Monday, February 14, 2011

(1987) The nature of phonological processing and its causal role in the acquisition of reading skills

(Wagner & Torgesen, 1987) Reviews literature on Causal role of Phonological Processing in Reading acquisition, covering:
  • Introductory review of phonological nature of reading (definitions, assumptions about level of language conveyed by printed word
  • Relations between acquisition of reading skills and phonological awareness, phonological recoding for lexical access, phonetic recoding to maintain information in working memory.
  • Consider hypotheses about the nature of phonological processing that emerge from examining interrelations among measures of different kinds of phonological processing.
  • Summarize the major empirical findings from review, identify gaps in current knowledge and issues to be resolved, propose how gaps in current knowledge and unresolved issues can be addressed

Phone (Greek) sound or voice
Speech = continuously variable waves of acoustic energy, imperceivable
Phonetic level – speech represented by individual phones
Perceived sound distinctions are phonemes, that is, a group of phones that speakers of a language consider to be variations on the same sound.
Allophones are the individual phones that make up a phoneme.
Morphophoneme meaning & sound are components of our writing system and orthography.
Our knowledge about words is represented in our lexicons by abstract strings of systematic phonemes. Families of words are related by meaning
Speech = using phonological rules to transform abstract phonemes into surface phones that relate to the articulatory gesture of speech.
Syllable is the smallest independent articulable segment of speech, or a unit of speech segmentation. Vowels require vocal tract open and vocal folds vibrating.
Consonants produced by constricting vocal tract. Opening & closing of tract = syllable (but imprecise rather than easily distinguished)
Phonological processing is the use of oral information, that is, the sounds of our language for transcribing and interpreting written communication.

The nature of phonological processing

The alphabetic system provides information about our language at the phonological level. Without an awareness of the phonological component of our language, reading is a difficult process.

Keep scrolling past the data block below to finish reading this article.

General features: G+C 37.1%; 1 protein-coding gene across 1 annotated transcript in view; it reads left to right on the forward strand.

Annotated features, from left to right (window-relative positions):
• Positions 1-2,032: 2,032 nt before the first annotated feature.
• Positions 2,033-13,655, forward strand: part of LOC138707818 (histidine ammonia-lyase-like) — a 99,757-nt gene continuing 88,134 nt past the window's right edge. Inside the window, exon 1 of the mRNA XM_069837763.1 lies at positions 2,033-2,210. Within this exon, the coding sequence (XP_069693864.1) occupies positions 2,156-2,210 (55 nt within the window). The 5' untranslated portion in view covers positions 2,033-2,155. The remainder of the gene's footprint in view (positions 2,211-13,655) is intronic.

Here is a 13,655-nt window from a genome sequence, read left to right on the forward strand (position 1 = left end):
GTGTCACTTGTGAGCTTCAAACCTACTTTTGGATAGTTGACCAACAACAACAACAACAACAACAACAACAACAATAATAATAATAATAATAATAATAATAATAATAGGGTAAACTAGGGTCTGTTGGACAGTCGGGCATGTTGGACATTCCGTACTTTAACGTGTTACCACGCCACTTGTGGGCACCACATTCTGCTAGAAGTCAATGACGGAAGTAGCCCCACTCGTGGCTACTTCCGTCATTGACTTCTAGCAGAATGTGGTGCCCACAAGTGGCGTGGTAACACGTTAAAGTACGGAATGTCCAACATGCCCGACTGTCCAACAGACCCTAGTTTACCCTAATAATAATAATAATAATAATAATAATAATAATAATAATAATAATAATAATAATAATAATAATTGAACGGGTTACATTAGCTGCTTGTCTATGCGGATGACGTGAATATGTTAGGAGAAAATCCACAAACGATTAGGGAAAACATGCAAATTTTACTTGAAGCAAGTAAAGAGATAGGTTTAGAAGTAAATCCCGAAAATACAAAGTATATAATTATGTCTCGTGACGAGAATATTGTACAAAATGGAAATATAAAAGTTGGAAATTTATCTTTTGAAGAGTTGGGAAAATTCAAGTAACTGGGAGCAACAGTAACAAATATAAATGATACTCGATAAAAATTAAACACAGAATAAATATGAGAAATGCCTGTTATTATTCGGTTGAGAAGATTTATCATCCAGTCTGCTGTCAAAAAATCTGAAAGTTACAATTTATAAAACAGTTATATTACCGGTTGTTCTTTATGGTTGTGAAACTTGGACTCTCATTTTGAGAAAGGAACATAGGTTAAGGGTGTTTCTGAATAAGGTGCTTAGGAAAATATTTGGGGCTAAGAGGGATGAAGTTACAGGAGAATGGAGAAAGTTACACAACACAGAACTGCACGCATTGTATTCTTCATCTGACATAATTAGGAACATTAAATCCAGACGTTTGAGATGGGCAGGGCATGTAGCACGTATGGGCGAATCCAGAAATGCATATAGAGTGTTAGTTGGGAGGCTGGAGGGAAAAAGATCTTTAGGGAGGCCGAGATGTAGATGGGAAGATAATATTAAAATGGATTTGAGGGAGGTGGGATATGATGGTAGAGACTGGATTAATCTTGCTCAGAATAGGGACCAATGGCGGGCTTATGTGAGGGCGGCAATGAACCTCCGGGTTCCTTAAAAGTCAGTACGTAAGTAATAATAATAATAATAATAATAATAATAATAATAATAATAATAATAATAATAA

Acquiring Reading Skills (Older studies)

English spellings are not associated with meaning like pictographs might be, but with phonemes. Consequently, beginning readers need to know that printed symbols represent units of speech and units of speech are represented by phonemes (Crowder, 1982). Learning symbols (e.g., environmental print) can be accomplished by severely disabled readers (Rozin, Poritzky, & Sotsky, 1971), but learning printed symbols represent systematic phonemes (phonological nature of our language) is taxing.

Without PA, the pattern of letter-sound correspondences is arbitrary (Mattingly, 1980). It is necessary for both segmenting letter strings of words and blending sounds to pronounce the word (whether meaningful or not).

A 1974 study by Liberman, Shankweiler, Fisher, and Carter found 4 yr olds couldn’t segment words by phonemes but half of them could by syllable;17% of 5s could segment by phoneme, and half by syllable; 70% of 6s could segment by phoneme and 90% by syllable. Similar results were found in 1972 study by Calfee, Chapman and Venezky. 5½  yr olds could produce a rhyme 39% of the time. Success at producing early rhymes was correlated with later success in reading.

The nature of the task appears to be the key to whether young children can demonstrate phonological awareness.  Fox and Routh (1975) found evidence that PA can develop before reading is taught. 3-6 yr olds listened to monosyllabic words, and asked to say just a little bit of the word. 3s could segment some words into beginning and ending sounds. By 5, they could segment first & remaining sounds for half the words.

Bradley and Bryant (1985) used a phoneme categorization task with 4s and 5s (like Sesame St: One of these words doesn't belong; for initial, medial and final sounds). A follow-up three yrs later (N=368) correlations were found between performance on the original categorization task and performance on standardized achievement tests in reading, spelling, and a math test as well as the sound categorization delayed test and the WISC (1974 ed.). With IQ and age as constants, wound categorization accounted for 4-10% of the variance in rdg., 6-8% in spelling and 1-4% in math. Sound categorization score showed significance at p= .001, suggesting PA in prereaders is a causal factor in sucess in early reading and spelling. Size of the group makes the results reliable.

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